Speaking of fit, I think Rios is going to fit in nicely on this team. He’s fast, which is sort of a prerequisite on this team, especially with our larger outfield. He puts the ball in play, which is also the Royals style. And his defense is serviceable enough, but I would continue to watch for the late inning Dyson defensive replacement move we all got used to seeing with Nori “The Adventure” Aoki out there. Rios isn’t much better with the glove, but he’s guaranteed to be a lot less goofy than Aoki…despite what the photo above may suggest.

I like this move just fine. You needed a right fielder, you got a solid veteren right fielder. The Morales move may have been a lateral one, but the Rios move is an obvious upgrade.

People (mostly the Royals Twitter community) are hating on this Rios signing like he’s Jeff Francour Part Deux ready to plummet this team into oblivion. I think it’s important to remember that Alex Rios – despite being paid $11M – is not what the success of the 2015 Royals depends on. Were the Royals successful last year because of Nori Aoki and Billy Butler? No way. They helped, and didn’t hurt, but the success was in the defense, the pitching, and ability to make productive outs and manufacture runs. That hasn’t changed. Rios (and Morales) will have roles, but the success of this team lies on Yordano Ventura, Danny Duffy, HDH and our core of affordable talent – Eric Hosmer, Mike Moustakas, Alcides Escobar, Lorenzo Cain, and especially Salvador Perez and his ridiculously team-friendly contract. In the same way we don’t count on Omar Infante to be our savior, we won’t count on Morales or Rios either. They’re serviceable pieces, and we want major production from them, but they’re not going to make or break the success of this team.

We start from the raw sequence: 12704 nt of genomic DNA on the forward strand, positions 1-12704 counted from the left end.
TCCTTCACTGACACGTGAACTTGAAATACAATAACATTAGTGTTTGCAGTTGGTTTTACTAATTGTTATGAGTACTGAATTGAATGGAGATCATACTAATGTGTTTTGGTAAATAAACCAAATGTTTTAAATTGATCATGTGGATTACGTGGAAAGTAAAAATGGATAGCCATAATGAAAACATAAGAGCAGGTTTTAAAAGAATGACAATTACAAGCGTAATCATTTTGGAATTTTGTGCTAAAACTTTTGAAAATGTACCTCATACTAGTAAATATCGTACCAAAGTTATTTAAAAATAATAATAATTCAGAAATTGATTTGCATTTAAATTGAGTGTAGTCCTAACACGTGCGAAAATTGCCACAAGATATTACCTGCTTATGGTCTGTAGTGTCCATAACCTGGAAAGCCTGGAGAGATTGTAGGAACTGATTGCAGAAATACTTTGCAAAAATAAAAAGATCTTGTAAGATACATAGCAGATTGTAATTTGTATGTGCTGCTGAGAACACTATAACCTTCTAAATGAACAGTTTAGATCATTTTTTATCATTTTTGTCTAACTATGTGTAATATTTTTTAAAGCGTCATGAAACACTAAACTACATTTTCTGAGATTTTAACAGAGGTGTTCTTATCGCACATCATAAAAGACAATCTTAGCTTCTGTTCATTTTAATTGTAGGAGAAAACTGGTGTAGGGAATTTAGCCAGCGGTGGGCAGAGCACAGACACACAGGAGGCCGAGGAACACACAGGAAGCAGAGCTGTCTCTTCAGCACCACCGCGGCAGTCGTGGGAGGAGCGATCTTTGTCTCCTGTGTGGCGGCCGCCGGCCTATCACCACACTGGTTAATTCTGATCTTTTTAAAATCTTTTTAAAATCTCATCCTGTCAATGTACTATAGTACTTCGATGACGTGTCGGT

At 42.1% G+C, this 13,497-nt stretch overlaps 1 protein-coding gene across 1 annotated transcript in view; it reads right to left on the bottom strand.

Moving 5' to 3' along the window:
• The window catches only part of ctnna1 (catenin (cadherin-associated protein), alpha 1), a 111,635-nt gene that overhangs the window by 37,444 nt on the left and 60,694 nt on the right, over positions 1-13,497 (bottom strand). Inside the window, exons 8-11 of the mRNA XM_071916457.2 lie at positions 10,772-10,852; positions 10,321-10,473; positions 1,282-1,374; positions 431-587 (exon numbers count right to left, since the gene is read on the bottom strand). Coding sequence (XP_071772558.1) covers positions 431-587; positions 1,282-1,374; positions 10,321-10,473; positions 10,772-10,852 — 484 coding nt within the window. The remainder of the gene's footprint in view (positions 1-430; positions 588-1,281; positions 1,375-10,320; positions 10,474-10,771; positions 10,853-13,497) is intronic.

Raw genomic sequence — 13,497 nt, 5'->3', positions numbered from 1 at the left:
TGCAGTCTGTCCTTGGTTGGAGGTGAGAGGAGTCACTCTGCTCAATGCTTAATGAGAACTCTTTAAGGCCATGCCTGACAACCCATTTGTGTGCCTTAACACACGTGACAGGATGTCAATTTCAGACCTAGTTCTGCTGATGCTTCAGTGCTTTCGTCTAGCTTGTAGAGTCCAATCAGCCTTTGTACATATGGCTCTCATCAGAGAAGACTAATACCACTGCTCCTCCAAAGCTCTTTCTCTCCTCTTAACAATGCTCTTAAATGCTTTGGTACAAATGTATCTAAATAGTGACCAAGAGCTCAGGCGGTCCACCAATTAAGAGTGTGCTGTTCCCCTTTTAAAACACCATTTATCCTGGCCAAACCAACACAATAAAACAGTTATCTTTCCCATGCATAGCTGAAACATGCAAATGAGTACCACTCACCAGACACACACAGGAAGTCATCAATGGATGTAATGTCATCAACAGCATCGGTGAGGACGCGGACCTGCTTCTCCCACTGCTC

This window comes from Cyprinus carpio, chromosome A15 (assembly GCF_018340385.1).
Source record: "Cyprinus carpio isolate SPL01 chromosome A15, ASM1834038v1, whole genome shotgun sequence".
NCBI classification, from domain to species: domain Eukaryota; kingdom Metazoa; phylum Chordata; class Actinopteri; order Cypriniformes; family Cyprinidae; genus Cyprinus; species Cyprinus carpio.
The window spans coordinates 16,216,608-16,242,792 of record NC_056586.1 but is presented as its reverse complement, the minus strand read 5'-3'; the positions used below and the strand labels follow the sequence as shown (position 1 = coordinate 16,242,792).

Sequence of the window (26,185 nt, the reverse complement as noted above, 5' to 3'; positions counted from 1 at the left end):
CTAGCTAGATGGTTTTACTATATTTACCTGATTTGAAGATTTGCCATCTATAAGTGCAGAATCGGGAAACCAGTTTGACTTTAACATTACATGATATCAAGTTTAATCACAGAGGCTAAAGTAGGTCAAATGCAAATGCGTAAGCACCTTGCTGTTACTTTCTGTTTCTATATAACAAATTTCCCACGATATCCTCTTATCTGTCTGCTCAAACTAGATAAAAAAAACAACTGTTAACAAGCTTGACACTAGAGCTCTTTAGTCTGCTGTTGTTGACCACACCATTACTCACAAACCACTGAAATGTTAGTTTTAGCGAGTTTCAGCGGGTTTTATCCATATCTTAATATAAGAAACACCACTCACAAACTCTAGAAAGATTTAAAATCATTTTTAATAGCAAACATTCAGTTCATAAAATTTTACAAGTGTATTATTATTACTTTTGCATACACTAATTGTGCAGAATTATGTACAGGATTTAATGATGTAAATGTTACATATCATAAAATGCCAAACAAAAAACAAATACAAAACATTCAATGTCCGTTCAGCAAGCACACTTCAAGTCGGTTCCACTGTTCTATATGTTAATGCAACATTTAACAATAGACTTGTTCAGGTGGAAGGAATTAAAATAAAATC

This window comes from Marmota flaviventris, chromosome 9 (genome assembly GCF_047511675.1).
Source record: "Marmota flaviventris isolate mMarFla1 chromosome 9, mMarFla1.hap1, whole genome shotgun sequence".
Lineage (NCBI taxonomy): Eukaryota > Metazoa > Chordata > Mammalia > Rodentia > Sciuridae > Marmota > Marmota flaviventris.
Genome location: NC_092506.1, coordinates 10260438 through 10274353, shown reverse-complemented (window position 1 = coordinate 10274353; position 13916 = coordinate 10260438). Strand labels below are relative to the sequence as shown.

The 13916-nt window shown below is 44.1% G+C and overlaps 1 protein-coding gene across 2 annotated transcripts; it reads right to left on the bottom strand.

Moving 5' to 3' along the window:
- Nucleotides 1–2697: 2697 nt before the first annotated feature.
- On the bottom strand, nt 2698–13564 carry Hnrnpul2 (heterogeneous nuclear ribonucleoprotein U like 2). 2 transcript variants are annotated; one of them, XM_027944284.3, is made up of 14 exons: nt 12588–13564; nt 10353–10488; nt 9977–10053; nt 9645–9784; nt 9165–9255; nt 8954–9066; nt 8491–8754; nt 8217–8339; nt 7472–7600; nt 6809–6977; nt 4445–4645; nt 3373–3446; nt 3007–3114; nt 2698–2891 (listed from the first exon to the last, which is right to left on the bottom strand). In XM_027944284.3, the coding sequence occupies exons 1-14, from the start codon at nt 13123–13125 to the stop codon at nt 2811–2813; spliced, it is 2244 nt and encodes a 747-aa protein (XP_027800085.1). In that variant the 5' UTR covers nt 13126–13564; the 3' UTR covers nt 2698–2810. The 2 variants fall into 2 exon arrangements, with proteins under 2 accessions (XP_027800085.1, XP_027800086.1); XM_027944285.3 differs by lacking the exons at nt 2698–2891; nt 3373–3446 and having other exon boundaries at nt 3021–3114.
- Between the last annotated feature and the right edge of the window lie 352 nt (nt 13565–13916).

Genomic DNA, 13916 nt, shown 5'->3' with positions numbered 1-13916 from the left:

Or, let’s put it this way: if Yordano Ventura and Danny Duffy both post a 4.50 ERA next year, this team flat out does not make the playoffs, but if Morales and Rios both bat .250/.300/.350 and hit a combined 3 HRs? This team is still far from toast.